• Common Cooking Spice Found In Curry Shows Promise In Combating Diabetes And Obesity

    06/23/2008 2:45:07 PM PDT · by blam · 38 replies · 172+ views
    Science Daily ^ | 6-23-2008 | National Institutes of Health
    Common Cooking Spice Found In Curry Shows Promise In Combating Diabetes And ObesityResearchers believe that curcumin, the anti-inflammatory, anti-oxidant ingredient in turmeric, may lessen insulin resistance and prevents Type 2 diabetes in these mouse models by dampening the inflammatory response provoked by obesity. (Credit: iStockphoto/Nilesh Bhange) ScienceDaily (June 23, 2008) — Turmeric, an Asian spice found in many curries, has a long history of use in reducing inflammation, healing wounds and relieving pain, but can it prevent diabetes? Since inflammation plays a big role in many diseases and is believed to be involved in onset of both obesity and Type...
  • Curry-derived Molecules Might Be Too Spicy For Colorectal Cancers

    11/06/2007 2:48:30 PM PST · by blam · 23 replies · 71+ views
    Science Daily ^ | 11-6-2007 | American Association for Cancer Research.
    Curry-derived Molecules Might Be Too Spicy For Colorectal Cancers ScienceDaily (Nov. 6, 2007) — Curcumin, the yellowish component of turmeric that gives curry its flavor, has long been noted for its potential anti-cancer properties. Researchers from Tohoku University in Sendai, Japan, report on an apparent improvement upon nature: two molecular analogues of curcumin that demonstrate even greater tumor suppressive properties. The team presented their findings from the first test of these molecules in a mouse model of colorectal cancer November 5 at the American Association for Cancer Research Centennial Conference on Translational Cancer Medicine.Fresh turmeric roots. Curcumin, the yellowish component...
  • Scientists Isolate Chemical In Curry That May Help Immune System Clear Plaques Found In Alzheimer's

    07/17/2007 5:06:43 PM PDT · by blam · 25 replies · 955+ views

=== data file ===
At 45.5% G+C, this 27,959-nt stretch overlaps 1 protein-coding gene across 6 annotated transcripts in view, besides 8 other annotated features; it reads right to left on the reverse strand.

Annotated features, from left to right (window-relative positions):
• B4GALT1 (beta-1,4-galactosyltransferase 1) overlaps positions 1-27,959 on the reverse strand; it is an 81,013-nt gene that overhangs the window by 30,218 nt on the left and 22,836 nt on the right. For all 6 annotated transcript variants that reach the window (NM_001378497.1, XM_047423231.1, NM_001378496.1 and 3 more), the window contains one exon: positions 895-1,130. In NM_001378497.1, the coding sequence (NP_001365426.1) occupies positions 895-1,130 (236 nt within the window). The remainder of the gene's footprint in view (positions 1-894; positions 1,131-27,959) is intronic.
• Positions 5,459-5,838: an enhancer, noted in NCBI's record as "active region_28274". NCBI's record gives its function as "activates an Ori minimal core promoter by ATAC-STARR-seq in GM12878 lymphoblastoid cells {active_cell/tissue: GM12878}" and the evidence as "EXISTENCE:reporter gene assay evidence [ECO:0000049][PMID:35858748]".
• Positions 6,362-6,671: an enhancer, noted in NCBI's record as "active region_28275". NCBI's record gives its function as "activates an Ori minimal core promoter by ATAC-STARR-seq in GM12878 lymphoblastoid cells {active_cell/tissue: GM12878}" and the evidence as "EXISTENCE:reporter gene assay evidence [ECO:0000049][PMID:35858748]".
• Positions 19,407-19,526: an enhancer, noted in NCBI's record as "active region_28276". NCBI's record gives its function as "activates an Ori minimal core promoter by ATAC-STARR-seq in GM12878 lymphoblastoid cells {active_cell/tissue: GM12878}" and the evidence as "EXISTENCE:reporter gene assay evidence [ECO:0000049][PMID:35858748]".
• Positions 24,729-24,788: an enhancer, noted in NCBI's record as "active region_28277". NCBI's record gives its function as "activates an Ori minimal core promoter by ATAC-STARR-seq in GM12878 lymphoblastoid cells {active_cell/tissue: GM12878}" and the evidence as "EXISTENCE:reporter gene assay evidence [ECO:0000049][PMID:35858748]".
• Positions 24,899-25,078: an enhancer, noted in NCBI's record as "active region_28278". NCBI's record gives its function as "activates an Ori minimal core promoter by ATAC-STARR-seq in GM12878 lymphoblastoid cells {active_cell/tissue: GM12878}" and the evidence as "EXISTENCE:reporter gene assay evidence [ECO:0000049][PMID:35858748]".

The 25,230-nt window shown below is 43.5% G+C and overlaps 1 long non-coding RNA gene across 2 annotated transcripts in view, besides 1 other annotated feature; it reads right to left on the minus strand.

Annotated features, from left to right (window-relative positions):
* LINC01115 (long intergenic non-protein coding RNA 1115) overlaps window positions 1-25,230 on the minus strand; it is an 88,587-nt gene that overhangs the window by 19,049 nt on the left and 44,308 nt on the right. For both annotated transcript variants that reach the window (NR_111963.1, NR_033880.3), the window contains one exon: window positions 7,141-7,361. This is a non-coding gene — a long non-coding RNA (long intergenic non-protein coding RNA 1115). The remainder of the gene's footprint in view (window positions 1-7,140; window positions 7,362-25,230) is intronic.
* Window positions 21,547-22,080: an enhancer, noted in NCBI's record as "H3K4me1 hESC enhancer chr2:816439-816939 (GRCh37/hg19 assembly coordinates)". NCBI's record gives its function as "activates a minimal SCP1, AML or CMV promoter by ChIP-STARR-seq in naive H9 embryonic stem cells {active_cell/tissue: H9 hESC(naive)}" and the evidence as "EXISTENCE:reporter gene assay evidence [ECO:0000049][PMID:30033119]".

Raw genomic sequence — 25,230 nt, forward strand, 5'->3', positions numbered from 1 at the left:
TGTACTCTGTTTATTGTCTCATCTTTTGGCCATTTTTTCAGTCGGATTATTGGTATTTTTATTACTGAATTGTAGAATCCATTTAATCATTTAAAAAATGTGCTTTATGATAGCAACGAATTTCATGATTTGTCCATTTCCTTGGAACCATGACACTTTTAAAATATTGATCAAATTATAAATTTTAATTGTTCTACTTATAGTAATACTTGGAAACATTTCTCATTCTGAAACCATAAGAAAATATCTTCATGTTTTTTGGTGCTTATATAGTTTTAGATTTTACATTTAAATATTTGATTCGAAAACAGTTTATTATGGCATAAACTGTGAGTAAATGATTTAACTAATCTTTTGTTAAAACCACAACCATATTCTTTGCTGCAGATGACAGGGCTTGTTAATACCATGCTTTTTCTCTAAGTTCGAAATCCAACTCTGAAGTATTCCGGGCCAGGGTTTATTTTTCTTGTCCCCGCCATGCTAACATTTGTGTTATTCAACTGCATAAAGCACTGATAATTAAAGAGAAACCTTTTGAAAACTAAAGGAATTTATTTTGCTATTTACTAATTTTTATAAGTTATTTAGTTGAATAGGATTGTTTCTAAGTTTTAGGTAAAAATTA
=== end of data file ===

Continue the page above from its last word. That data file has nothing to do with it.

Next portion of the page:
Science Daily ^ | 2-17-2007 | University Of California
    Source: University of California - Los Angeles Date: July 17, 2007 Scientists Isolate Chemical In Curry That May Help Immune System Clear Plaques Found In Alzheimer's Science Daily — Researchers have isolated bisdemethoxycurcumin, the active ingredient of curcuminoids -- a natural substance found in turmeric root -- that may help boost the immune system in clearing amyloid beta, a peptide that forms the plaques found in Alzheimer's disease. Using blood samples from Alzheimer's disease patients, researchers found that bisdemethoxycurcumin boosted immune cells called macrophages to clear amyloid beta. Ground turmeric in small bowl. (Credit: iStockphoto/Jenny Horne)In addition, researchers identified the...
  • Tumeric May Reduce Leukaemia - Expert

    09/09/2004 6:45:17 PM PDT · by blam · 2 replies · 399+ views
    IOL ^ | 9-9-2004
    Turmeric may reduce leukaemia risk - expert September 09 2004 at 04:22PM London - Turmeric, a spice used extensively in Asia as a key ingredient of curry, may be protecting children against leukaemia, a scientist said on Thursday. Rates of the blood cancer have been rising steadily for the past 50 years but its incidence in Asia is much lower than in the West. Professor Moolky Nagabhushan, of the Loyola University Medical Centre in Chicago, told a conference that factor could be due, at least partly, to turmeric. "Some of the known risk factors that contribute to the high incidence...